SPARKS, Nevada -- Students cowered in fear and pleaded for their lives as a 12-year-old Nevada boy went on a schoolyard rampage with a handgun he brought from home, waving the weapon at frightened classmates and shooting a math teacher in the chest on a basketball court.
The boy opened fire Monday morning on the Sparks Middle School campus, wounding two boys and killing the teacher before he turned the gun on himself.
Washoe County School District police revealed Tuesday that the seventh-grader brought the 9mm semi-automatic Rugger handgun from his home, but authorities were still working to determine how he obtained it. The student's parents were cooperating with authorities and could face charges in the case, police said.
Eighth-grader Angelo Ferro recalled burying his face in his hands as the boy waved the gun and threatened to shoot. Another seventh grader and Ferro's math teacher, Michael Landsberry, lay gunned down nearby.
"The whole time I was hoping Mr. L was OK, we'd all get through it, it was a bad dream," Ferro told The Associated Press on Tuesday.
Ferro, 13, was in the schoolyard with friends when the violence erupted.
He heard a pop about 15 minutes before the morning bell rang but didn't think much of it. He then saw an injured boy clutching his wounded arm, and he watched Landsberry walk toward the gunman and take a bullet to the chest.
Unable to get inside the locked-down school, Ferro and others crouched against the building for safety but soon came face-to-face with the armed student.
Ferro didn't know the boy but said he and other frightened classmates begged for their lives and tried to talk him out of firing. Something distracted the student, and he didn't shoot. "He left, thank God," Ferro said.
A series of 911 calls made from the school also reflected the terror of the situation, including an ominous report of "teacher down."
"Can you send please send police out here," a panicked student told a 911 dispatcher. "There's a kid with a gun."
Authorities say they're withholding the shooter's name out of respect for his family. They provided no motive for the shooting but said they've interviewed 20 or 30 witnesses and are looking into any prior connections between the victims and the shooter.
"Everybody wants to know why -- that's the big question. The answer is, we don't know right now," Sparks Deputy Police Chief Tom Miller said. Sparks is just east of Reno and has a population of roughly 90,000.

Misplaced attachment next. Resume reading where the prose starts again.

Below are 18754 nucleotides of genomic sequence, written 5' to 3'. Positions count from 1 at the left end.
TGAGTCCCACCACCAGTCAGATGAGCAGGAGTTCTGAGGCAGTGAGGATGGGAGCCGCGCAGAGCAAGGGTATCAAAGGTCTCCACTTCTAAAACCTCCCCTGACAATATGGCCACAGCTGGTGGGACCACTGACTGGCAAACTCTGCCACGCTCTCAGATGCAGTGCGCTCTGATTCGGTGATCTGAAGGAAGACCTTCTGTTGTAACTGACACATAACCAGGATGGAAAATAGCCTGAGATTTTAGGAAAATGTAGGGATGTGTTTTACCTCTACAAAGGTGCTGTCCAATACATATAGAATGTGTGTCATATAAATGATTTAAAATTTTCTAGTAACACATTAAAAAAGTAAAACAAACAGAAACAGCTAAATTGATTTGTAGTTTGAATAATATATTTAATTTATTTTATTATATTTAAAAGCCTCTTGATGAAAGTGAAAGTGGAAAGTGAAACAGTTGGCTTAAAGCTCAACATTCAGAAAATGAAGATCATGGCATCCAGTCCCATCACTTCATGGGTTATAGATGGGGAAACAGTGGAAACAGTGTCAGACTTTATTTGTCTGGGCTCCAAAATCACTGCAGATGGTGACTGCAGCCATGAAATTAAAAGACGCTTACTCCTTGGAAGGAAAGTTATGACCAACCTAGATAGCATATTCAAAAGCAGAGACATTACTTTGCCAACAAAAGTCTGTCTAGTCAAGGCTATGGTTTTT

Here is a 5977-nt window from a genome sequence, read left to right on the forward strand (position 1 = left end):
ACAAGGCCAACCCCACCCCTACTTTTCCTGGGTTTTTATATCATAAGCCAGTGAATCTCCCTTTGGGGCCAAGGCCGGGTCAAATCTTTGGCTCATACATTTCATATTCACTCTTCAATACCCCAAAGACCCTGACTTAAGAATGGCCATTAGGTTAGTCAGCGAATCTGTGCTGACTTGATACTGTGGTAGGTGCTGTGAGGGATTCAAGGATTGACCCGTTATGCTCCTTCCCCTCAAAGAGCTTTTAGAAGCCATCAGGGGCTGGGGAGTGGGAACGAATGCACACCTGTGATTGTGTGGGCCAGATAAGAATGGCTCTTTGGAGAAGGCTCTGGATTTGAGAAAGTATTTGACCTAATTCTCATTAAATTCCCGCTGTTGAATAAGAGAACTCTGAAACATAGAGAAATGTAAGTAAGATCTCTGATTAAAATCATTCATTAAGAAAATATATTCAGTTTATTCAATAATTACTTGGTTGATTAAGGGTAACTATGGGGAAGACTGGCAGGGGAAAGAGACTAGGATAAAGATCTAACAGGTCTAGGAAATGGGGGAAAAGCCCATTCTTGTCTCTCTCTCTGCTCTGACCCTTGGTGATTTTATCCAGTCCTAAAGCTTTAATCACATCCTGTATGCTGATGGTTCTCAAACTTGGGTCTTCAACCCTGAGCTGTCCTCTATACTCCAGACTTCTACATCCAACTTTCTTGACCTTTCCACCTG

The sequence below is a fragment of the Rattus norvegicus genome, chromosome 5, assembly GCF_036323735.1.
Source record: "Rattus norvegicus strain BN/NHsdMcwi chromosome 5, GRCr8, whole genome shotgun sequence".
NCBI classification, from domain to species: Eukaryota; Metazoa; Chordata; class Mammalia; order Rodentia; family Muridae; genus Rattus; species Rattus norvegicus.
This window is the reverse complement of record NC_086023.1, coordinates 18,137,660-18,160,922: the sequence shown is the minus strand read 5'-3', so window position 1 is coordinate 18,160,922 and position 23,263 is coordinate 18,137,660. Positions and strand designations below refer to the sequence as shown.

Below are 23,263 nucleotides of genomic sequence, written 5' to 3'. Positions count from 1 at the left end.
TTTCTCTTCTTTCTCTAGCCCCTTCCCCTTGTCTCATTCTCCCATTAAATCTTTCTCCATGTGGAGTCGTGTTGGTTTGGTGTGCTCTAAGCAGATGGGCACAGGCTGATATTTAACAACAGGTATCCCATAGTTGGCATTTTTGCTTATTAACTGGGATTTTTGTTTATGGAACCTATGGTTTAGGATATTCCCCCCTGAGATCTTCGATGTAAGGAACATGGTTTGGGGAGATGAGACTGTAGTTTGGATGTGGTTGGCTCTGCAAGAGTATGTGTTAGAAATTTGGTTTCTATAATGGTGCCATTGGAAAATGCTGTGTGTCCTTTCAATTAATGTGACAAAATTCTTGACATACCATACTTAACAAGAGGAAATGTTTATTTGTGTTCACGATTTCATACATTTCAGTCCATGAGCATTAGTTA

Also Tuesday, law enforcement and school officials again lauded the actions of Landsberry, a 45-year-old former Marine who tried to stop the rampage before he was killed.
"I cannot express enough appreciation for Mr. Landsberry," Washoe County School District Superintendent Pedro Martinez said at a news conference. "He truly is a hero."
Students said they saw Landsberry walk calmly toward the shooter and ask him to hand over his weapon before he was gunned down. Washoe County School District Police Chief Mike Mieras said Landsberry's actions gave some students enough time to run to safety.
Police said they believe the shooter at one point tried to enter the school but couldn't open the door because of emergency lockdown procedures.
After killing Landsberry, the boy fired at a second student, hitting him in the abdomen. He then shot himself in the head.
The two 12-year-old boys who were wounded are in stable condition and recovering.
Students from the middle school and neighboring elementary school were evacuated to a high school after the shooting, and all classes were canceled. The middle school will remain closed for the week, while an adjacent elementary school is set to reopen Wednesday.
Landsberry coached several youth sports. He also served two tours in Afghanistan with the Nevada National Guard and was well-known in the school community, Sparks Mayor Geno Martini said. Landsberry served in the Marine Corps from 1986 to 1990 and was stationed in Camp Lejeune, N.C., and Okinawa, Japan, according to military records.
Senior Master Sgt. Robert Garrett attended middle school with Landsberry in Reno before serving as his supervisor in recent years at the Nevada Air National Guard.
"Every one of the people I have talked to just knew that Mike was in there," Garrett said. "He was the guy that would have jumped in there to stop the bullets from hitting other kids. And sure enough, it was."